Most of us value creativity even if we do so for different reasons. Maybe you're an entrepreneur trying to hit on your next big idea. Or maybe you're somebody with a creative side hobby. So even while many of us are looking for our inner artist, only some think to ask themselves what's the actual value of creativity in the marketplace—a question that isn't always easy to answer.
The thing is, anyone who cares about being creative, for whatever reason, should probably be concerned with that issue. After all, it's been around for along time. Put differently: Does art exist for art’s sake, or should our work always be meant for an audience? Is the goal to produce something that fits some sort of need or fulfills an outcome, or does that actually reduce an artwork's quality? And where does marketing fit into all this?
These may be tricky questions, but they aren't unanswerable. The creative impulse fundamentally involves connecting with other people, even if we don't recognize it. The better we can understand why, the better work we'll do—and the more of a difference it can make in others' lives.
For years, I've been studying the lives of successful authors, artists, and creative people. What I've realized since diving into the world of entrepreneurship myself is that there are certain strengths creative people have that entrepreneurs need. Here are three of them.
The idea of "art for art’s sake" was a creed of the 20th century bohemians. On the surface, it sounds like a good idea. We shouldn't create art that is functional or commercial, the argument goes, but rather pursue the creative act as an end in itself.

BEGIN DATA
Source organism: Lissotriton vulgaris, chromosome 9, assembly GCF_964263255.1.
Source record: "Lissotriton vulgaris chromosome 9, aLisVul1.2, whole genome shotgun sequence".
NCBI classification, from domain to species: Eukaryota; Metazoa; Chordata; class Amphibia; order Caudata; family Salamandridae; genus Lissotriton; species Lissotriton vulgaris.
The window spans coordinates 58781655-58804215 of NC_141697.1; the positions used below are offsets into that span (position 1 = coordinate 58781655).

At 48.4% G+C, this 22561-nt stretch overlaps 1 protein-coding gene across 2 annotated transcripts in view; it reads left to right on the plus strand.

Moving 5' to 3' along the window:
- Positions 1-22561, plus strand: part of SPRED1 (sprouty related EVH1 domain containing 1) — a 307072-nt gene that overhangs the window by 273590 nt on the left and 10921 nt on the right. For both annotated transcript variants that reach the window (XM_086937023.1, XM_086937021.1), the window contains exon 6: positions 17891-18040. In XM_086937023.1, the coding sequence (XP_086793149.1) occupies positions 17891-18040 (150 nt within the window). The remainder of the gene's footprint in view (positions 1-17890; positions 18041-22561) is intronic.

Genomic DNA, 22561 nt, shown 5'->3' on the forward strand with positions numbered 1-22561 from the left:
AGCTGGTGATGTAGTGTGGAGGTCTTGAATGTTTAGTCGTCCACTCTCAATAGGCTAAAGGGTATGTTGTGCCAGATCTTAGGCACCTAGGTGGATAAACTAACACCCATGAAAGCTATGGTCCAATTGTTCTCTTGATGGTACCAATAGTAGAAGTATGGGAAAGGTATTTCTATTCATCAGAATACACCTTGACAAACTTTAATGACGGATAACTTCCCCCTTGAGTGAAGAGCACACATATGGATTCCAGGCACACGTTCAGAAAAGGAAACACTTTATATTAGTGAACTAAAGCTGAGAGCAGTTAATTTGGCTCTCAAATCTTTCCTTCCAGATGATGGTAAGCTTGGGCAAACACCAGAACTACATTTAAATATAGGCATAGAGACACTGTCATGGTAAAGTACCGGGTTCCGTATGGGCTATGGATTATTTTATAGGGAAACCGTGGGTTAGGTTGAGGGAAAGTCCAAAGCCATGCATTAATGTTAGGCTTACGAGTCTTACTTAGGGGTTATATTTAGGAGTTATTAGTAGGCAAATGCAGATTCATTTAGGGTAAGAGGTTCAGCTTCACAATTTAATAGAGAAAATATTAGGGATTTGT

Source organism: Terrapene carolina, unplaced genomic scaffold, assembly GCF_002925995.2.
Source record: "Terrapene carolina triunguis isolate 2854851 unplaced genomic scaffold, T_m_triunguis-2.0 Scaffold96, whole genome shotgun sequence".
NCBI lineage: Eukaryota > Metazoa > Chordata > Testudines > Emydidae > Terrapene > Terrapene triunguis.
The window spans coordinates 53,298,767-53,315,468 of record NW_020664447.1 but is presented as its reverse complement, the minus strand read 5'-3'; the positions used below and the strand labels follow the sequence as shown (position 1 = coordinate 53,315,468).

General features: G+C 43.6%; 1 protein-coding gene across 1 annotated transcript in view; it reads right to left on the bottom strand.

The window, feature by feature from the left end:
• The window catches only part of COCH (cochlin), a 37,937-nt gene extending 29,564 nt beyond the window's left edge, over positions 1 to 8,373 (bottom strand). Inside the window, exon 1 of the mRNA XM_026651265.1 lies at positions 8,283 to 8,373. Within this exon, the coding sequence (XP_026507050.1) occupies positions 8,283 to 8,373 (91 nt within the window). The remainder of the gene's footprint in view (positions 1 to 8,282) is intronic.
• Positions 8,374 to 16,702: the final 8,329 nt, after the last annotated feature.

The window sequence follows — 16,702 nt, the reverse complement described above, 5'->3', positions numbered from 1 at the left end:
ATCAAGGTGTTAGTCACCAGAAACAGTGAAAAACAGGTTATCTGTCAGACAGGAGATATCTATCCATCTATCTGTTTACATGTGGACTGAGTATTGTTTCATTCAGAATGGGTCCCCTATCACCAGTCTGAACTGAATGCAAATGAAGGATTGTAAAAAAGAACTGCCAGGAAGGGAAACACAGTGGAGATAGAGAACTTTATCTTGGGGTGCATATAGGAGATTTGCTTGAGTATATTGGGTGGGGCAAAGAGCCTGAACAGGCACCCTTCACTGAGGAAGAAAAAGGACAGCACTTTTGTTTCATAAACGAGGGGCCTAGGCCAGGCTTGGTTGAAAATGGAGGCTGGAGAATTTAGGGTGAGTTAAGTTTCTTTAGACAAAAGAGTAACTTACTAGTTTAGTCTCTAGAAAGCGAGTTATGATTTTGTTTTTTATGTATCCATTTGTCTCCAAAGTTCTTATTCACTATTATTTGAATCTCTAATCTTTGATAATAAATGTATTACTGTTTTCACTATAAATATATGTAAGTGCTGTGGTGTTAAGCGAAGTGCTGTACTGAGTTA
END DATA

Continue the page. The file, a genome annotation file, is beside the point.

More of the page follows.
But what writer, designer, or musician wants their work to be ignored? What entrepreneur wants this? Even if you don't see yourself as a business person at all, chances are you'd like to make a difference in the life of someone else, and the truth is that creation is the surest way to make that type of person-to-person connection.
The cartoonist Hugh MacLeod once illustrated what he saw as the difference between information and knowledge:
The pattern here is the same, but it takes connections to make it meaningful. We all long for that feeling when our work has resonated with at least one other person, and that's what good creative work does. Any fool can make a point. The truly creative person makes a connection—and that connection leads to other creative interaction.
These connections invariably lead to collaboration with other like-minded people—and this is something we don't talk about nearly enough.
The idea of the lone artist slogging away at her craft in total isolation is a myth—it always has been. Even reclusive artists like Emily Dickinson communicated regularly with at least one other person. Most creative work, the scholar Michael Farrell has argued, happens as a result of collaboration. Most of history's key scientific, artistic, and entrepreneurial breakthroughs can be credited to small groups that spurred each other on in their work—Farrell calls these "collaborative circles."
Many collaborative circles, Farrell writes, are formed as an act of rebellion against the current status quo. In the 1850s, the French Impressionists banded together in solidarity against the narrow-minded bureaucracy of the Parisian salon. Collaborative circles often start small then gain in influence over time. A spirit of rebellion brought together a group of unusual painters who would forever change the way we look at art.